Winter Rituals – evoking a sense of belonging

 

This year, as the days grew shorter and the nights longer for the third winter spent living in Gippsland, I found myself craving my home made Chai Tea. As I got the recipe out I realised that it had become a seasonal ritual since having moved to my new town. This yearly touchstone gave me comfort, not just from the tea, but from the gesture of continuity within a period of great change and upheaval. Traditions and rituals are so often lacking from our culture and daily lives as a way to mark and embrace phases of transition; they allow us to move into change rather than resist it and form an import part in creating a sense of inner and outer belonging.

There was both a sense of adventure and also a frustration when I first arrived in my new town. Everything that I had taken for granted over years of making connections in Melbourne, suddenly took effort through trial and error. This journey has been acutely mirrored in my art practice which was my main motivation for leaving the daily commute and the pollution of noise, light and traffic.

Since moving, my art practice has shifted from the internal world of still life to the outer world of landscape, offering a way to communicate the internal atmosphere of mood. Although having grown up in the city when I sit with the scope of my experience, Gippsland has felt like home long before I came here to live. It is not the streets, or the houses, or the shop fronts and streetscapes. Those come and go – for me, the big skies, the birds’ flight home at dusk, the smell of smoke in fresh air and watching the seasons paint the landscape at their whim are where I have discovered a new and deeply inspiring source of creativity and belonging.

OLYMPUS DIGITAL CAMERAThe journey to belonging is not marked by outward recognition or unspoken rules of initiation, it is an internal strength born from a sincere commitment to something of deep significance to you. It might be a favourite recipe, a craft that comes out the cupboard when the season beckons or even a daily ritual of driving the long way home because the view is better … these simple acts of conscious living can help strengthen and deepen our everyday, particularly at this time year when we are asked to dance with the dark.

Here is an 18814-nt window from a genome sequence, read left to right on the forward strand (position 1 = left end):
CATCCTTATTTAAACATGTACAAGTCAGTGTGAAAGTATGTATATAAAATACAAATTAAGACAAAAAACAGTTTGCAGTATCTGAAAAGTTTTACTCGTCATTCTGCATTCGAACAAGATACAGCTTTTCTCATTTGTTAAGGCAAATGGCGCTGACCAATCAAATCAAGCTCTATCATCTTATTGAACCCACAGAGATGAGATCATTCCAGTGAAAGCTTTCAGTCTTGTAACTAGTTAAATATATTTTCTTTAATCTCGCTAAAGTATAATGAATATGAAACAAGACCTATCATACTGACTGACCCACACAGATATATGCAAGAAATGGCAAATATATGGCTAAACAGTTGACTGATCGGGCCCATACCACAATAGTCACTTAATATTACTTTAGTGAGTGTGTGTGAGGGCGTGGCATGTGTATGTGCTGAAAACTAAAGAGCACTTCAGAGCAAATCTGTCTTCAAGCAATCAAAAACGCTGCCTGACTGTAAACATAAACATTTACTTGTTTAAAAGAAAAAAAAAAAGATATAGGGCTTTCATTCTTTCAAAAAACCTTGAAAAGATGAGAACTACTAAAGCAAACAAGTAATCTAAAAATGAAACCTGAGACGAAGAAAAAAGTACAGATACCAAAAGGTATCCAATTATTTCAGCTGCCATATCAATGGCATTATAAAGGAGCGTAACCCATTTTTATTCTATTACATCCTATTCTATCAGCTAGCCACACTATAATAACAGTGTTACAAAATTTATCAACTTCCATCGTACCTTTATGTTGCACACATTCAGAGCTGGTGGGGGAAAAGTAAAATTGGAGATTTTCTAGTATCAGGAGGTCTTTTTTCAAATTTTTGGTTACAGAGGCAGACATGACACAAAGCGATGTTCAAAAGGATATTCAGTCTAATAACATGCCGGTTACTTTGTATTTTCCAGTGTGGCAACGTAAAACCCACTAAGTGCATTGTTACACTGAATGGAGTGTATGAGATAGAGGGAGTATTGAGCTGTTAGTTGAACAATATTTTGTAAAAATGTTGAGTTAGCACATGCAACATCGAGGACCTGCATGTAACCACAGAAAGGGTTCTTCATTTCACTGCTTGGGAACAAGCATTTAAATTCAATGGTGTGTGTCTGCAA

This article was written for the upcoming June issue of:

Gippsland Women’s Health

Valuing Diversity, Inclusion and Equity

http://www.gwhealth.asn.au Click here to subscribe to our digital newsletter

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Tips for Breastfeeding Mothers

One: Have the right Chair

Arm rests on both sides
Straight backed chair
Not too deep
The right height so that the feet can be flat on the ground
Lift the feet on a rest so that the knees are parallel to the
the hips or slightly above

Two: Cushion for Mum and a Cushion for Bub

Place a cushions at the small of your back
And place the feeding friend under bub
Make sure your feeding friend is snuggled close to you

Three: Take note of the shoulders

Check that you aren’t slumping
Drop the shoulders and square them to the front

Four: Remain mindful of the neck

Swap sides and avoid over stretching the sides of the neck
Take time to look up to the ceiling to counter-stretch the back of the neck

Five: Routines for Comfort

Make a habit of having some water nearby and stretching the body after feeding.